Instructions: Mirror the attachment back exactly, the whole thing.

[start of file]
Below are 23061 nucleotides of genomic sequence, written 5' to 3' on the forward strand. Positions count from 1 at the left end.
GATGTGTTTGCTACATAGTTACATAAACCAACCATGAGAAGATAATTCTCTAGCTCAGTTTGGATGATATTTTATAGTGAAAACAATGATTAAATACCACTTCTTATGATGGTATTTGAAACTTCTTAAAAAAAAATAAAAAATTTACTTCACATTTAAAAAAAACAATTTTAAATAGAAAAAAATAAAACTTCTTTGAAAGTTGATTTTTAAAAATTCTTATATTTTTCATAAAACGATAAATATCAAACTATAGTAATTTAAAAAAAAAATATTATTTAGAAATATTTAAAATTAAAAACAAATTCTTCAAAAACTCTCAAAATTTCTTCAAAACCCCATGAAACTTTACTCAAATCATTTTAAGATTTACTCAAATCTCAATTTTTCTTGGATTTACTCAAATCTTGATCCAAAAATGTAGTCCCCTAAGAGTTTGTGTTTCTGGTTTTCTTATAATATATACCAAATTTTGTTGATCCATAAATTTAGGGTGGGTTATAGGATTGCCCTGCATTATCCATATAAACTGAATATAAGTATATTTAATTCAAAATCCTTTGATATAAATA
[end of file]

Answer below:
Below are 23061 nucleotides of genomic sequence, written 5' to 3' on the forward strand. Positions count from 1 at the left end.
GATGTGTTTGCTACATAGTTACATAAACCAACCATGAGAAGATAATTCTCTAGCTCAGTTTGGATGATATTTTATAGTGAAAACAATGATTAAATACCACTTCTTATGATGGTATTTGAAACTTCTTAAAAAAAAATAAAAAATTTACTTCACATTTAAAAAAAACAATTTTAAATAGAAAAAAATAAAACTTCTTTGAAAGTTGATTTTTAAAAATTCTTATATTTTTCATAAAACGATAAATATCAAACTATAGTAATTTAAAAAAAAAATATTATTTAGAAATATTTAAAATTAAAAACAAATTCTTCAAAAACTCTCAAAATTTCTTCAAAACCCCATGAAACTTTACTCAAATCATTTTAAGATTTACTCAAATCTCAATTTTTCTTGGATTTACTCAAATCTTGATCCAAAAATGTAGTCCCCTAAGAGTTTGTGTTTCTGGTTTTCTTATAATATATACCAAATTTTGTTGATCCATAAATTTAGGGTGGGTTATAGGATTGCCCTGCATTATCCATATAAACTGAATATAAGTATATTTAATTCAAAATCCTTTGATATAAATA